Moroccan rapper accused of praising hashish released on bail
RABAT, Morocco (AP) — A rapper arrested in Morocco earlier this week on accusations of incitement to drug consumption, violence, and defamation was released on bail Wednesday pending a trial, according to his lawyer.
Taha Fahssi, known as ElGrandeToto, was detained late Monday after legal complaints were filed against him by musicians, a journalist, and a police officer.
The Casablanca-based rapper, 26, became a household figure in the Moroccan rap scene when he released his debut album, “Caméléon,” in 2021. The 17-song album garnered mixed reviews but achieved significant popularity on Spotify, making him the most searched Arab artist in the Middle East-North Africa region on the streaming platform.
Over the years, Toto has pushed boundaries. He appeared on Instagram while smoking hashish and flaunting his numerous tattoos. He filmed himself drunkenly carrying a bottle of alcohol at one of his gigs. This caused widespread criticism and condemnation among Moroccans, with many believing that his actions set a bad example for his audience, mainly children.
Then, speaking at a press conference last month during a music festival held in honor of the city of Rabat being named the capital of African culture, the rapper bragged publicly about his hashish use.
“I smoke hashish, so what?” he replied defiantly to a question asked by a journalist. “Do I get it from somewhere else? “No!” he added. It’s just around the corner. We are barely 300 kilometers away from the source of cannabis, and it’s well known worldwide. People come here from all around the world to smoke it. ”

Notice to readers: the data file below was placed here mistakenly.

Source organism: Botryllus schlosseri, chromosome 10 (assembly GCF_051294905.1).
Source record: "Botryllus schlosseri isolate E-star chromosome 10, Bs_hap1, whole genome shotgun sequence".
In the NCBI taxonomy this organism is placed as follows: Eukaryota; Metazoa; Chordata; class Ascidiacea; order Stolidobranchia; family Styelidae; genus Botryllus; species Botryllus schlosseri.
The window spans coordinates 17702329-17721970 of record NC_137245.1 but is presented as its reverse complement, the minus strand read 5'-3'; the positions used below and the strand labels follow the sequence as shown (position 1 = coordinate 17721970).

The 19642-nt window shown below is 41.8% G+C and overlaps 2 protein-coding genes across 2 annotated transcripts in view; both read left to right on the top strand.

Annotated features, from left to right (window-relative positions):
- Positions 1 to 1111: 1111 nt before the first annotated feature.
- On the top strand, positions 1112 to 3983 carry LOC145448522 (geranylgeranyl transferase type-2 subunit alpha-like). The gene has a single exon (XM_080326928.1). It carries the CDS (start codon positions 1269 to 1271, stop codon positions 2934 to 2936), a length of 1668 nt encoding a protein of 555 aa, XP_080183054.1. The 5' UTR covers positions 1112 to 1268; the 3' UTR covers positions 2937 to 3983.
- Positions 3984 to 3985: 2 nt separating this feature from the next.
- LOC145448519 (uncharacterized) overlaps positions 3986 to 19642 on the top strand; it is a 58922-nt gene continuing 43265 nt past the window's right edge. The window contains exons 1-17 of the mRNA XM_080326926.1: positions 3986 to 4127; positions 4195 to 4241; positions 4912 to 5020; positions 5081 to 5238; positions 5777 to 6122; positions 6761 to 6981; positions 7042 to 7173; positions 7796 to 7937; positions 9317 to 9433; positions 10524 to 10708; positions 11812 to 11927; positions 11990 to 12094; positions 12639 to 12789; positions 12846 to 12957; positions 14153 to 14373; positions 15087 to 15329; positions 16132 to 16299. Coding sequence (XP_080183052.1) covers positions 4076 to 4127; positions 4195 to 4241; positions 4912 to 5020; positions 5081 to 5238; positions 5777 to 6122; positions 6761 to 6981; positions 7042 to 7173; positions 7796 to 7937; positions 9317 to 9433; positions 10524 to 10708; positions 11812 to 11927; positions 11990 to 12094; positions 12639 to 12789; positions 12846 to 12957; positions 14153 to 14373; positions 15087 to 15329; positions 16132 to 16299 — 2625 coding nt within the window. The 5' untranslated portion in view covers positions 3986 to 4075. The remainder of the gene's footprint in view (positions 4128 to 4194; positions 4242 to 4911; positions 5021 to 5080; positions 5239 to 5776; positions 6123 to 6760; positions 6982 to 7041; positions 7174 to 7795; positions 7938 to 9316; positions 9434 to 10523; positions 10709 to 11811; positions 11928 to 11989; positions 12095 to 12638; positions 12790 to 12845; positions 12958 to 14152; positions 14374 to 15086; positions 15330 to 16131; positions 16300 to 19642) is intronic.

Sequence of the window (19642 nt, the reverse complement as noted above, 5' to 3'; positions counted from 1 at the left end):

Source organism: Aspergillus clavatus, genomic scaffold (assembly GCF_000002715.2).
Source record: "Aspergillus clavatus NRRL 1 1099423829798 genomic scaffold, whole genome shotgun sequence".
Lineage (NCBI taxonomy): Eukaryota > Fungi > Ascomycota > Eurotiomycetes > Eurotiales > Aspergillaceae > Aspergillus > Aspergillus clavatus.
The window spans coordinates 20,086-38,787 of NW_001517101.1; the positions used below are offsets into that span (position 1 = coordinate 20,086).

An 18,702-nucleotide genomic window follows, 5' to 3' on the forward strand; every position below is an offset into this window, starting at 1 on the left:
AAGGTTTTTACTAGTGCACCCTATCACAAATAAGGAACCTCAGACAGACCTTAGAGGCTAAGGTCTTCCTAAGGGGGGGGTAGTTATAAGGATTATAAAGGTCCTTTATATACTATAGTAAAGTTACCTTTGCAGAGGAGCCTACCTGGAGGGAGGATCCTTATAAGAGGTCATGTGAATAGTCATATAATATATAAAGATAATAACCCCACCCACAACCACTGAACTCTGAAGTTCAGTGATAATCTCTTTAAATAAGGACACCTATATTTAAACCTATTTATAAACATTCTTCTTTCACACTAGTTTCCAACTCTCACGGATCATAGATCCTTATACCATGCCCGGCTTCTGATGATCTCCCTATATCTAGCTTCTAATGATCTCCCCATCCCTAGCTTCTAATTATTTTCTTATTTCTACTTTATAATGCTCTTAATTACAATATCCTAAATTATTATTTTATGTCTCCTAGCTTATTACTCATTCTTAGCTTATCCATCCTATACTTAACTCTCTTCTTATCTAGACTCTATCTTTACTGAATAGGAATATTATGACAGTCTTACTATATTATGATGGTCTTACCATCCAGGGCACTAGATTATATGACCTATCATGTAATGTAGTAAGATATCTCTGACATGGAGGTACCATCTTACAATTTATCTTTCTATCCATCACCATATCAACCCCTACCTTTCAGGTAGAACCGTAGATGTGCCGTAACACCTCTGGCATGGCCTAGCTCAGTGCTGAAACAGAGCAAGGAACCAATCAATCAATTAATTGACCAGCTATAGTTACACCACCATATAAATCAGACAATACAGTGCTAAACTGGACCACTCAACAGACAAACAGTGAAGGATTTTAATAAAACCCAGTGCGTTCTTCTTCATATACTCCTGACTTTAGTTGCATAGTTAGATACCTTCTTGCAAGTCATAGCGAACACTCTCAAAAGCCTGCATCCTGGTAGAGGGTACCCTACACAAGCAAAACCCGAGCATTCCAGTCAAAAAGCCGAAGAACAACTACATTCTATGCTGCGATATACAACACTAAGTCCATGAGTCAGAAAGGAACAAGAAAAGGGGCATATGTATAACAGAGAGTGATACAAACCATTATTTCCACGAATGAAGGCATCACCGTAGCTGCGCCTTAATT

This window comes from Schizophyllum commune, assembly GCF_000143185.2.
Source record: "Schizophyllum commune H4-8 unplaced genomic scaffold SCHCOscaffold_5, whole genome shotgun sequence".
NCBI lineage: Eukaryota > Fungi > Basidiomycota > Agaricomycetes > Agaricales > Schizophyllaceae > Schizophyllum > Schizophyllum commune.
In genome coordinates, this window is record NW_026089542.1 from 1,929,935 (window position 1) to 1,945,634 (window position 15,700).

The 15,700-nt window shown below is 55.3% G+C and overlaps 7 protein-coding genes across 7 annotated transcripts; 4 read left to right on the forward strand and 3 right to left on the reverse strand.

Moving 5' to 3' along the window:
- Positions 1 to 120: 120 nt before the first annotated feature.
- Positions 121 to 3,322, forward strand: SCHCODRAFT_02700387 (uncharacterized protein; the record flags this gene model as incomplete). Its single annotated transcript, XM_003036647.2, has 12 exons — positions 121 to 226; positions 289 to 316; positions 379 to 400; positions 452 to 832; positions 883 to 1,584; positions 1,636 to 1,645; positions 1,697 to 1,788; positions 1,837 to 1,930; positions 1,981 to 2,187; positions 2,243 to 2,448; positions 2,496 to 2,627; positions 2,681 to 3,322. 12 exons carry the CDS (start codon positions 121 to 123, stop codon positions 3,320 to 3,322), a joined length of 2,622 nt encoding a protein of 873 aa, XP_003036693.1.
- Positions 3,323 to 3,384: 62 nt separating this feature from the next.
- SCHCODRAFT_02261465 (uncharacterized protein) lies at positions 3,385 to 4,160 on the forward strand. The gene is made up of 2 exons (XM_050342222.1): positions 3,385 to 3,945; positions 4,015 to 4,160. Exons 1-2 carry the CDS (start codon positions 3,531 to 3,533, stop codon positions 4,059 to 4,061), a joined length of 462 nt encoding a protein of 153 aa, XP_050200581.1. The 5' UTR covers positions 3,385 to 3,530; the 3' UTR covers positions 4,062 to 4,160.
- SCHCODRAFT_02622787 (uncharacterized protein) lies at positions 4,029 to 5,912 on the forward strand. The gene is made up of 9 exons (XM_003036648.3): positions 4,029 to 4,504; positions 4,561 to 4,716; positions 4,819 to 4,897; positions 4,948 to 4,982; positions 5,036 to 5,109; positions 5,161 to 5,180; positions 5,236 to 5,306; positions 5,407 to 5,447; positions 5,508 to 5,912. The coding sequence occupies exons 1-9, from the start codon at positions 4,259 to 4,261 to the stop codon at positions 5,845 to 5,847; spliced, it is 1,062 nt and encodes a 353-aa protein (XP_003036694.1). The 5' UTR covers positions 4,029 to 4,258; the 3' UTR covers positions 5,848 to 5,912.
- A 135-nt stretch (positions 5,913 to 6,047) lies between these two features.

A few hours later, Toto used profanity at his show in Rabat, drawing more criticism.
Cannabis has been cultivated in Morocco for centuries and the country is one of the world’s biggest cannabis producers, but cannabis use is illegal in Morocco and across the region.
The rapper later expressed regret during a press conference. He said that his comments about hashish and his use of coarse language onstage had been misinterpreted.
“I apologize to everyone, including the general public, the families who were there, the police, and the organizers. We are not bad people. We perform rap. Rap is not bad. It has a specific language,” he said.
Despite the apology, Moroccans attacked Toto via social media. Belgium-based Moroccan journalist Mohamed Tijini accused him of encouraging drug consumption in a concert organized by the Ministry of Culture and paid for with taxpayers’ money.
Toto fired back on Instagram, allegedly threatening to “liquidate” and take “revenge” on the journalist. Tijini then filed a lawsuit against Toto for defamation, insults, death threats, and breach of public morality.
Three other Moroccan musicians and a police officer followed suit and filed complaints against the rapper, accusing him of defamation, threats, insults, slander, attacks on honor, and exposure of facts and secrets linked to people’s private lives through social media without their consent.
After hearing these complaints, the prosecution at a Casablanca court decided on Monday to take Toto into police custody.
The musicians Abdelouahab Doukali, Abdallah Issami, and Moulay Ahmed Alaoui later dropped their complaints.
Last year, the Moroccan parliament passed a law that allows farmers in the northern regions of the country to grow cannabis for medicinal, commercial, and industrial purposes. The first 10 permits for the use of legal cannabis were issued earlier this month.
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